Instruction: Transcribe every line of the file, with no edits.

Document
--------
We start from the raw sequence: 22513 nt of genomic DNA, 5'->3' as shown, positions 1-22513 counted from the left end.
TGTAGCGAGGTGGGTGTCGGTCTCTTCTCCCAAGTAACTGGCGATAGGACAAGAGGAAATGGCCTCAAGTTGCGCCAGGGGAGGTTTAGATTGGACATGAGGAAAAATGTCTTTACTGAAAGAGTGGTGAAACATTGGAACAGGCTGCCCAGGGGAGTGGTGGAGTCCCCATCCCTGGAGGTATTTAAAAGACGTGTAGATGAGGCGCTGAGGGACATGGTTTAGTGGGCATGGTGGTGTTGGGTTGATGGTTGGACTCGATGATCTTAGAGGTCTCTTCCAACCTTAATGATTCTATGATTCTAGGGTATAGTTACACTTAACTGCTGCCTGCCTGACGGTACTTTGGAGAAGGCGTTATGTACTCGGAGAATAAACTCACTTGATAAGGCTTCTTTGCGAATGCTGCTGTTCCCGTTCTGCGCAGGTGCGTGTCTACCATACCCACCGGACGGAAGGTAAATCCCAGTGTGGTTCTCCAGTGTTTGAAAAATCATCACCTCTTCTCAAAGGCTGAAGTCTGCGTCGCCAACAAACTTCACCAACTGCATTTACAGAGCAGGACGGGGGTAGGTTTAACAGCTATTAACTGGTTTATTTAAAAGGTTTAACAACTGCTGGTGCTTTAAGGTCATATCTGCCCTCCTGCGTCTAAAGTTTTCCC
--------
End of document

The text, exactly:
We start from the raw sequence: 22513 nt of genomic DNA, 5'->3' as shown, positions 1-22513 counted from the left end.
TGTAGCGAGGTGGGTGTCGGTCTCTTCTCCCAAGTAACTGGCGATAGGACAAGAGGAAATGGCCTCAAGTTGCGCCAGGGGAGGTTTAGATTGGACATGAGGAAAAATGTCTTTACTGAAAGAGTGGTGAAACATTGGAACAGGCTGCCCAGGGGAGTGGTGGAGTCCCCATCCCTGGAGGTATTTAAAAGACGTGTAGATGAGGCGCTGAGGGACATGGTTTAGTGGGCATGGTGGTGTTGGGTTGATGGTTGGACTCGATGATCTTAGAGGTCTCTTCCAACCTTAATGATTCTATGATTCTAGGGTATAGTTACACTTAACTGCTGCCTGCCTGACGGTACTTTGGAGAAGGCGTTATGTACTCGGAGAATAAACTCACTTGATAAGGCTTCTTTGCGAATGCTGCTGTTCCCGTTCTGCGCAGGTGCGTGTCTACCATACCCACCGGACGGAAGGTAAATCCCAGTGTGGTTCTCCAGTGTTTGAAAAATCATCACCTCTTCTCAAAGGCTGAAGTCTGCGTCGCCAACAAACTTCACCAACTGCATTTACAGAGCAGGACGGGGGTAGGTTTAACAGCTATTAACTGGTTTATTTAAAAGGTTTAACAACTGCTGGTGCTTTAAGGTCATATCTGCCCTCCTGCGTCTAAAGTTTTCCC